The brief outage of Google’s services on Monday highlighted one aspect of market dominance that is often overlooked when considering monopolistic market scenarios. If everybody is reliant on a single service provider and that entity is incapacitated, for whatever reasons, the negative impact is devastating. This is especially worth mentioning in the context of the antitrust suits filed recently in the US against Google
and Facebook. Those suits allege that the two tech giants have variously abused market dominance to prevent competition from arising. Economic theorists assume, with good reason, that competition is good for consumers. But the outage on Monday made it obvious that competition is not merely good; it is vitally necessary to ensure continuity.
This is particularly relevant in the global digital space, which is dominated by near monopolies. Most of the digital world is controlled by the so-called FAANGs — Facebook, Amazon, Apple, Netflix and Google.
Each of these firms holds dominant market share in specific segments. In Mainland China, where they were prevented from operating freely, local monopolies like Alibaba, Tencent, Weibo and Baidu emerged. Another major digital market, India, could soon see Jio Platforms holding similar dominant market share in several segments. The rise of these corporate monopolies and the over-dependency of the global economy on this small list of players is ironical because the Internet was conceptualised as a diffused channel way back in the 1960s. The Internet was supposed to maintain connectivity in the aftermath of a nuclear attack, or some natural disaster, by utilising any available communication systems. Indeed, it has successfully performed that key role many times, after September 11, 2001, and after the 2004 tsunami and several major earthquakes.
But nobody foresaw the Internet would become such a key conduit for a wide variety of services, and thus become indispensable to 21st century society. Nor did anybody know that the structure of the highly decentralised Internet would paradoxically be foundational to the development of many highly concentrated markets. Sundry Google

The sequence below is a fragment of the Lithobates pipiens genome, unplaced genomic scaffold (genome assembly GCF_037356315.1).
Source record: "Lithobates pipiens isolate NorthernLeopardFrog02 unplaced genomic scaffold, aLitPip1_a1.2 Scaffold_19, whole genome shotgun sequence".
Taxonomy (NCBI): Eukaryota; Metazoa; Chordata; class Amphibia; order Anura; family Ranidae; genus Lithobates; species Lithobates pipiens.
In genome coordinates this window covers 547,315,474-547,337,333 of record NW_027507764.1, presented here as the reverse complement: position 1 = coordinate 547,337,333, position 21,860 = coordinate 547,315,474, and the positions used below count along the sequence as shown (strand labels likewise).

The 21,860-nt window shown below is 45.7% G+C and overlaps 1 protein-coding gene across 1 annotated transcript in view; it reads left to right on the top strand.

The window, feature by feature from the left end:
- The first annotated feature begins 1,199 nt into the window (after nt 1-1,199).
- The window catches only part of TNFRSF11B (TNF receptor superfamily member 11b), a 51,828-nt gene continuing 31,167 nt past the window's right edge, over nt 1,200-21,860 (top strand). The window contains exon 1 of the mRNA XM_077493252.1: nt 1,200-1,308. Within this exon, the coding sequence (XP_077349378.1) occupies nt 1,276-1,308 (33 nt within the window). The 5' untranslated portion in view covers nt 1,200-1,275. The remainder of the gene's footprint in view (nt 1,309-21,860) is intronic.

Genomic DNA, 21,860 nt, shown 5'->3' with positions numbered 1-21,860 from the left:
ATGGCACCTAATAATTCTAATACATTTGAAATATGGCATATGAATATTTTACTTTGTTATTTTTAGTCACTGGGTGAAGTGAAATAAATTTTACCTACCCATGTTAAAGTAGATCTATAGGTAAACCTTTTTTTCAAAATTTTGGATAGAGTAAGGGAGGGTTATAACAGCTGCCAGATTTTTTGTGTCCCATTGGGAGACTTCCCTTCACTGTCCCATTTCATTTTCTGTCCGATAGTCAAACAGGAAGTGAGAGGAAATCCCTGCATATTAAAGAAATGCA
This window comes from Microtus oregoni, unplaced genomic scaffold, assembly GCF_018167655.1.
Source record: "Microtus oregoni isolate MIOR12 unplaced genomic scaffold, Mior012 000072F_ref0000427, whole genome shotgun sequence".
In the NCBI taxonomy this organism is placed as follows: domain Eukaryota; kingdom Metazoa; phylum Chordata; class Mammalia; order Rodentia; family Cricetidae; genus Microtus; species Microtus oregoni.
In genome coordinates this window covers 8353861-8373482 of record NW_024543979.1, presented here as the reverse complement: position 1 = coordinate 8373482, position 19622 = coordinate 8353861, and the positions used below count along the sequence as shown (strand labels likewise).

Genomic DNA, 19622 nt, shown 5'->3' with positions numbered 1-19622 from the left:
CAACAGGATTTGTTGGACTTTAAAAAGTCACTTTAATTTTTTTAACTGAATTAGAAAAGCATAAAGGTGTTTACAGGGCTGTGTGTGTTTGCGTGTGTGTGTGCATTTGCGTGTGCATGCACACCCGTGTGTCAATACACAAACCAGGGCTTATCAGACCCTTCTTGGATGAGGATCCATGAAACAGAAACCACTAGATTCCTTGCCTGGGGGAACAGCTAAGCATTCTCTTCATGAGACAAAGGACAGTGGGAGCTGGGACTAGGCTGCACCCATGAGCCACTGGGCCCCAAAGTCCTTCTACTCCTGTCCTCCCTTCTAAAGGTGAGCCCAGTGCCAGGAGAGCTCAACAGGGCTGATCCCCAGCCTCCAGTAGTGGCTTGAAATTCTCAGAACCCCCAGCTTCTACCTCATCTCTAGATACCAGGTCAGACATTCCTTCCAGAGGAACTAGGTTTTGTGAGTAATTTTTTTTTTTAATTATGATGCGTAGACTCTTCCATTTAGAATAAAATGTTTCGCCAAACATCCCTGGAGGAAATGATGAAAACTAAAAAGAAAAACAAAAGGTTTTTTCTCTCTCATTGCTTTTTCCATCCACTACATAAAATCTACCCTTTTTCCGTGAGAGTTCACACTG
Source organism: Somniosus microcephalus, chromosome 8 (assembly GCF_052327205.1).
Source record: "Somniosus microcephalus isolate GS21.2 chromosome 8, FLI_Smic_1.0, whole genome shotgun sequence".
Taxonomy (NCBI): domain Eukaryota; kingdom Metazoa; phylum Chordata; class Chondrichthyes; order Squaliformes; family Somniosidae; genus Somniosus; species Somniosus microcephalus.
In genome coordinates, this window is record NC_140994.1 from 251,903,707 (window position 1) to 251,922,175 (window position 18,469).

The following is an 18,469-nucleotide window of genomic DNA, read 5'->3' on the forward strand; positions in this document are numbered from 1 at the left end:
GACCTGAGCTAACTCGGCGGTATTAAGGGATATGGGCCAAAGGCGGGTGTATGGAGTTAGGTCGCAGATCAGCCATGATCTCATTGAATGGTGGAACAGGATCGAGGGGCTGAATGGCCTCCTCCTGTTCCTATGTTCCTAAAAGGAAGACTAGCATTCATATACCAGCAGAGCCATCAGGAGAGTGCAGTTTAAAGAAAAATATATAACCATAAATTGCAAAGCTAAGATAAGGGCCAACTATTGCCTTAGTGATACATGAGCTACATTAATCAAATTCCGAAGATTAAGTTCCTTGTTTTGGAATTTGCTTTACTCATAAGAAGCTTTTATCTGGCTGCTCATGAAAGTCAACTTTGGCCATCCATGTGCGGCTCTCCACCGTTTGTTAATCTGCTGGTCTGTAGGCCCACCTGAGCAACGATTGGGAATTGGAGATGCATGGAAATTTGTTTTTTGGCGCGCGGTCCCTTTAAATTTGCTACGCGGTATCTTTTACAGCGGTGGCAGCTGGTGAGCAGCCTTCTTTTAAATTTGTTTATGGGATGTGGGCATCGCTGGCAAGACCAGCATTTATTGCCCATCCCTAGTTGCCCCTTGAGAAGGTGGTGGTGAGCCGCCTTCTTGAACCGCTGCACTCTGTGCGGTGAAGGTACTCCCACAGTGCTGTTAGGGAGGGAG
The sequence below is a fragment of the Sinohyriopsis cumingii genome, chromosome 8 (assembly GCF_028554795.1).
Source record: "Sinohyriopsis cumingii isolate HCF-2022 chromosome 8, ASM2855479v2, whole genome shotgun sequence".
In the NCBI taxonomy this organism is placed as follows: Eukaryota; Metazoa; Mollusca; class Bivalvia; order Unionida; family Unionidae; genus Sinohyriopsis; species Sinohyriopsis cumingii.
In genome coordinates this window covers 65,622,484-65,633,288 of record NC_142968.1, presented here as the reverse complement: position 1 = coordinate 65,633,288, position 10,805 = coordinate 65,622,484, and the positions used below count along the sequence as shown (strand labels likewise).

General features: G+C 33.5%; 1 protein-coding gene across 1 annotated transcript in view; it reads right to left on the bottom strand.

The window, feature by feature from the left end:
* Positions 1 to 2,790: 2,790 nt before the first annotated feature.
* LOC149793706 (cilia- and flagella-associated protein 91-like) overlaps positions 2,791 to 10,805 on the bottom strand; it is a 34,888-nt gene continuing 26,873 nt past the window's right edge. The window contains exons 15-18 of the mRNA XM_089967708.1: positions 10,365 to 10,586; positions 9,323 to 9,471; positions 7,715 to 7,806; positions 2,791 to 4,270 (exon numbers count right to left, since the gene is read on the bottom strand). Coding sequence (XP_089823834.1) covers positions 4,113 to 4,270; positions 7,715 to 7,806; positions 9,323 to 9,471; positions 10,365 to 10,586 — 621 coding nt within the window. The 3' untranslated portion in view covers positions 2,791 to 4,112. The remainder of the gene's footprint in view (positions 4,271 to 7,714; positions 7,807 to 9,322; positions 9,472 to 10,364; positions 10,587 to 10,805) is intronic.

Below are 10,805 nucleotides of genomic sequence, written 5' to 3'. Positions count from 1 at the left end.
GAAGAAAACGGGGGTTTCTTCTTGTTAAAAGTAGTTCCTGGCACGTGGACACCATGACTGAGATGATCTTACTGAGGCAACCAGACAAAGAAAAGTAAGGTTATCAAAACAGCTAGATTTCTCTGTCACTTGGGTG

services were down for about 45 minutes to an hour on Monday. However, all sorts of businesses were seriously disrupted across the world. It will take weeks perhaps before the losses can be quantified, if at all. This is because Google holds dominant market share across so many segments, with its 3.5 billion users. All this is in addition to the frontline search engine, YouTube and Android functionalities. Gmail is the world’s largest email service provider (including both paid and free segments). Google provides both free and paid cloud backups on Google Drive. The online office suite, Google Docs is widely used along with Google Forms. Calendar and Meet are default options for online conferencing. Google Classrooms have been a vital resource during the pandemic. Google Pay is a major fintech player. Google DNS services are popular, and a multitude of location-dependent services around the world run on maps from Google. In addition, many smart devices are dependent on Google Assistant.
Whatever the legal outcome of the antitrust cases may be, this brief outage and the damage it caused, highlights the need for competition across multiple highly-concentrated digital markets. Users must have alternatives available to ensure business continuity if any given service provider is out of action for whatever reasons. Policymakers need to take this factor into account as they review market dynamics across the digital universe.